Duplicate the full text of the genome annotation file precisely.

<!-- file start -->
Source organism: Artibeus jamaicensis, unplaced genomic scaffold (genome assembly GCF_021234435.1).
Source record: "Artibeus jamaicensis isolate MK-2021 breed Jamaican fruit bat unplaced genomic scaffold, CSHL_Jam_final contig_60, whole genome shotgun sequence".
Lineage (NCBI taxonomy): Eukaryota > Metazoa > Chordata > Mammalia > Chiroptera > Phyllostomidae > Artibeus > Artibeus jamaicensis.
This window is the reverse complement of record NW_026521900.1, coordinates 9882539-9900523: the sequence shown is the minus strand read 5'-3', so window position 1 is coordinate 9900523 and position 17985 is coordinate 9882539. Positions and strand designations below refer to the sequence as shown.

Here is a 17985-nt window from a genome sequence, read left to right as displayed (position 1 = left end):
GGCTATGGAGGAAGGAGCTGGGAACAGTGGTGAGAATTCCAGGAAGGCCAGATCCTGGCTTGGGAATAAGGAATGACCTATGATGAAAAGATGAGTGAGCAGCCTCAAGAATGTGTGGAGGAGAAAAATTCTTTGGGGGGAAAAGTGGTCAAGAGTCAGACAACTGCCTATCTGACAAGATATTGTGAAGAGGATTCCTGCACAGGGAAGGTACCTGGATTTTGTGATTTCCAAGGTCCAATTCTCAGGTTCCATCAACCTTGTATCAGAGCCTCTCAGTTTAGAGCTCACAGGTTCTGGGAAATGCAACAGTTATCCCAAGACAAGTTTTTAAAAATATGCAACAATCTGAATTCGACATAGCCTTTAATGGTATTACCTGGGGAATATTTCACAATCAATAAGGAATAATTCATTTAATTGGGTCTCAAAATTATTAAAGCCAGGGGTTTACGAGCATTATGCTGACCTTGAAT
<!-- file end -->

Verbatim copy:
Source organism: Artibeus jamaicensis, unplaced genomic scaffold (genome assembly GCF_021234435.1).
Source record: "Artibeus jamaicensis isolate MK-2021 breed Jamaican fruit bat unplaced genomic scaffold, CSHL_Jam_final contig_60, whole genome shotgun sequence".
Lineage (NCBI taxonomy): Eukaryota > Metazoa > Chordata > Mammalia > Chiroptera > Phyllostomidae > Artibeus > Artibeus jamaicensis.
This window is the reverse complement of record NW_026521900.1, coordinates 9882539-9900523: the sequence shown is the minus strand read 5'-3', so window position 1 is coordinate 9900523 and position 17985 is coordinate 9882539. Positions and strand designations below refer to the sequence as shown.

Here is a 17985-nt window from a genome sequence, read left to right as displayed (position 1 = left end):
GGCTATGGAGGAAGGAGCTGGGAACAGTGGTGAGAATTCCAGGAAGGCCAGATCCTGGCTTGGGAATAAGGAATGACCTATGATGAAAAGATGAGTGAGCAGCCTCAAGAATGTGTGGAGGAGAAAAATTCTTTGGGGGGAAAAGTGGTCAAGAGTCAGACAACTGCCTATCTGACAAGATATTGTGAAGAGGATTCCTGCACAGGGAAGGTACCTGGATTTTGTGATTTCCAAGGTCCAATTCTCAGGTTCCATCAACCTTGTATCAGAGCCTCTCAGTTTAGAGCTCACAGGTTCTGGGAAATGCAACAGTTATCCCAAGACAAGTTTTTAAAAATATGCAACAATCTGAATTCGACATAGCCTTTAATGGTATTACCTGGGGAATATTTCACAATCAATAAGGAATAATTCATTTAATTGGGTCTCAAAATTATTAAAGCCAGGGGTTTACGAGCATTATGCTGACCTTGAAT